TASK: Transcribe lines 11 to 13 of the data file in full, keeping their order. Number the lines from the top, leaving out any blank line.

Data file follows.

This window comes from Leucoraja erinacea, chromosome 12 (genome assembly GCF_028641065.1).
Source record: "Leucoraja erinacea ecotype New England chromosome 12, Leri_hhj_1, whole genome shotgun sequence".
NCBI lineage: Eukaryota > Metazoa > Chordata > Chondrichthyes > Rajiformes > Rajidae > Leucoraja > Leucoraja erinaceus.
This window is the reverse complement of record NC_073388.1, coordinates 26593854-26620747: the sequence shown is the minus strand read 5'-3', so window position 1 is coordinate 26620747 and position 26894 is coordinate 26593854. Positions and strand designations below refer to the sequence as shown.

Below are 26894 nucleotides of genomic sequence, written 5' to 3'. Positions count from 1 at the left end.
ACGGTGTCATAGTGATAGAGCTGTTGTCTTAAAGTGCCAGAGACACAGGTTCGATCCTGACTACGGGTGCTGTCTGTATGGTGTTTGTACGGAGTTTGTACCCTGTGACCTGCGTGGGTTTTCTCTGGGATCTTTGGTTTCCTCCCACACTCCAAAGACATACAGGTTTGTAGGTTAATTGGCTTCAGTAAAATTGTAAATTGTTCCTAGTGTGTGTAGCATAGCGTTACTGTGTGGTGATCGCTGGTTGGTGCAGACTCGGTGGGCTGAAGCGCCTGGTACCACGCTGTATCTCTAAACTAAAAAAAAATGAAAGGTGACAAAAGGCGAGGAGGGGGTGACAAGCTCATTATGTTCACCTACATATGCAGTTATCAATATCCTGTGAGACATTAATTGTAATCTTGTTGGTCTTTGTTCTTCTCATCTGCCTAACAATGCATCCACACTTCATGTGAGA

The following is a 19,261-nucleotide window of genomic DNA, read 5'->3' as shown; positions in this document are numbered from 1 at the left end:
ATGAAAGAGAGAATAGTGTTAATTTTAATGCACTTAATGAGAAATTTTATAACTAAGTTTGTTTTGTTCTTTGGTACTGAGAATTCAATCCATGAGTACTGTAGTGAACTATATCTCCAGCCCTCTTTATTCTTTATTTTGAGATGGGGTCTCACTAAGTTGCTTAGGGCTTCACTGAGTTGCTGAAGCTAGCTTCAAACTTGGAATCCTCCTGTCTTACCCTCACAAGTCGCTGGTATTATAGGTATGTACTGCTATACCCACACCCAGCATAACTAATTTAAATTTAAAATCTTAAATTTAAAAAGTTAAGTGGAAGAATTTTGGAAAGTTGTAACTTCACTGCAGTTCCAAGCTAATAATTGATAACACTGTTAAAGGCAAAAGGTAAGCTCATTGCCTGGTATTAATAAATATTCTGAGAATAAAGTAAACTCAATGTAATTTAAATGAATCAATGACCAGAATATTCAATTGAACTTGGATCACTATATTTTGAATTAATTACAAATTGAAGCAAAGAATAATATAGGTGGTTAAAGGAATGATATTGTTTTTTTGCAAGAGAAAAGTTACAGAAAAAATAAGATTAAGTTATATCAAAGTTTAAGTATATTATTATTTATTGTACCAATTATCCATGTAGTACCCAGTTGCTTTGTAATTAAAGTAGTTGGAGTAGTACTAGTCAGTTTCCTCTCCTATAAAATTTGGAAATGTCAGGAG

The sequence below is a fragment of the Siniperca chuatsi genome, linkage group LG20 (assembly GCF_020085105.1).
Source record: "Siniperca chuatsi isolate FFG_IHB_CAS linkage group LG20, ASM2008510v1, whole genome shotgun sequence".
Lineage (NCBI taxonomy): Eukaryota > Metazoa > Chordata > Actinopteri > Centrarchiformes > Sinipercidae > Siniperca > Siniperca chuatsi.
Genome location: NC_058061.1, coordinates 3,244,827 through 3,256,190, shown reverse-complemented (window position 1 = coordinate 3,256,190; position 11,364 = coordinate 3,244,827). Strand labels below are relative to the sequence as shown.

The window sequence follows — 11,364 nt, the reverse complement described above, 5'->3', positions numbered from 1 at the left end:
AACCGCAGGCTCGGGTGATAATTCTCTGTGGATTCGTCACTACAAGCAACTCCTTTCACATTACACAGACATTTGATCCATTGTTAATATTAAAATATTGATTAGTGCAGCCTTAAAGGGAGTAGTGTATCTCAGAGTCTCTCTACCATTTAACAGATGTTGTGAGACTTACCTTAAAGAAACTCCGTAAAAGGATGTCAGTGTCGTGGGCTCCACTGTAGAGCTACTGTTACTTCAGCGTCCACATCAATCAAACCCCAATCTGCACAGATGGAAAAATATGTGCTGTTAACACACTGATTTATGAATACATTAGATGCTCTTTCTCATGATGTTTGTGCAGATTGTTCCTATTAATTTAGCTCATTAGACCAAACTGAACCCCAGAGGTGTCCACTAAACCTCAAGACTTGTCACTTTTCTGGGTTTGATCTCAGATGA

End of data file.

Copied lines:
Lineage (NCBI taxonomy): Eukaryota > Metazoa > Chordata > Actinopteri > Centrarchiformes > Sinipercidae > Siniperca > Siniperca chuatsi.
Genome location: NC_058061.1, coordinates 3,244,827 through 3,256,190, shown reverse-complemented (window position 1 = coordinate 3,256,190; position 11,364 = coordinate 3,244,827). Strand labels below are relative to the sequence as shown.

The window sequence follows — 11,364 nt, the reverse complement described above, 5'->3', positions numbered from 1 at the left end: